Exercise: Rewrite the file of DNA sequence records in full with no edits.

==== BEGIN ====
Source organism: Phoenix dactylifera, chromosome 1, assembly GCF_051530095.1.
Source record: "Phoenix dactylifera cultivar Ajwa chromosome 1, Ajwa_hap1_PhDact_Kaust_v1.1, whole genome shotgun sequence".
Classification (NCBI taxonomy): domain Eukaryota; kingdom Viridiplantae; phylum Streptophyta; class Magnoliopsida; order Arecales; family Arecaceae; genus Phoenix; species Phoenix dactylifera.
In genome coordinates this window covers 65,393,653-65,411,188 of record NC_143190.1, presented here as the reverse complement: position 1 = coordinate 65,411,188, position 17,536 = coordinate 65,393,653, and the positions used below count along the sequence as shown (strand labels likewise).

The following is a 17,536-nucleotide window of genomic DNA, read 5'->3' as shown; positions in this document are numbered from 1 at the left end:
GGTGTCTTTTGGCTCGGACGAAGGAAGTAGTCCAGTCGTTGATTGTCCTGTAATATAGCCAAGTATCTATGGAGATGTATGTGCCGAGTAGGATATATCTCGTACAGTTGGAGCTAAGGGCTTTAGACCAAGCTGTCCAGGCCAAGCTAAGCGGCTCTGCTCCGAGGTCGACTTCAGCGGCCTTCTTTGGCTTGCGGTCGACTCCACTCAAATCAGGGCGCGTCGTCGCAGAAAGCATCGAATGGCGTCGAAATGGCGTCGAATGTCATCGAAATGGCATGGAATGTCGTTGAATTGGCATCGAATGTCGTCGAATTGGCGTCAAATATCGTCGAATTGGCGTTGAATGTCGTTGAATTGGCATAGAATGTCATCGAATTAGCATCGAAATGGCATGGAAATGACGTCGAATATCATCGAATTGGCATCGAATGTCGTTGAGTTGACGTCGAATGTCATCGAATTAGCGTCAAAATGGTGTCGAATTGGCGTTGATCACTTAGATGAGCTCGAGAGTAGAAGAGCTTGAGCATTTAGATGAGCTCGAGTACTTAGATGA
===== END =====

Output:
Source organism: Phoenix dactylifera, chromosome 1, assembly GCF_051530095.1.
Source record: "Phoenix dactylifera cultivar Ajwa chromosome 1, Ajwa_hap1_PhDact_Kaust_v1.1, whole genome shotgun sequence".
Classification (NCBI taxonomy): domain Eukaryota; kingdom Viridiplantae; phylum Streptophyta; class Magnoliopsida; order Arecales; family Arecaceae; genus Phoenix; species Phoenix dactylifera.
In genome coordinates this window covers 65,393,653-65,411,188 of record NC_143190.1, presented here as the reverse complement: position 1 = coordinate 65,411,188, position 17,536 = coordinate 65,393,653, and the positions used below count along the sequence as shown (strand labels likewise).

The following is a 17,536-nucleotide window of genomic DNA, read 5'->3' as shown; positions in this document are numbered from 1 at the left end:
GGTGTCTTTTGGCTCGGACGAAGGAAGTAGTCCAGTCGTTGATTGTCCTGTAATATAGCCAAGTATCTATGGAGATGTATGTGCCGAGTAGGATATATCTCGTACAGTTGGAGCTAAGGGCTTTAGACCAAGCTGTCCAGGCCAAGCTAAGCGGCTCTGCTCCGAGGTCGACTTCAGCGGCCTTCTTTGGCTTGCGGTCGACTCCACTCAAATCAGGGCGCGTCGTCGCAGAAAGCATCGAATGGCGTCGAAATGGCGTCGAATGTCATCGAAATGGCATGGAATGTCGTTGAATTGGCATCGAATGTCGTCGAATTGGCGTCAAATATCGTCGAATTGGCGTTGAATGTCGTTGAATTGGCATAGAATGTCATCGAATTAGCATCGAAATGGCATGGAAATGACGTCGAATATCATCGAATTGGCATCGAATGTCGTTGAGTTGACGTCGAATGTCATCGAATTAGCGTCAAAATGGTGTCGAATTGGCGTTGATCACTTAGATGAGCTCGAGAGTAGAAGAGCTTGAGCATTTAGATGAGCTCGAGTACTTAGATGA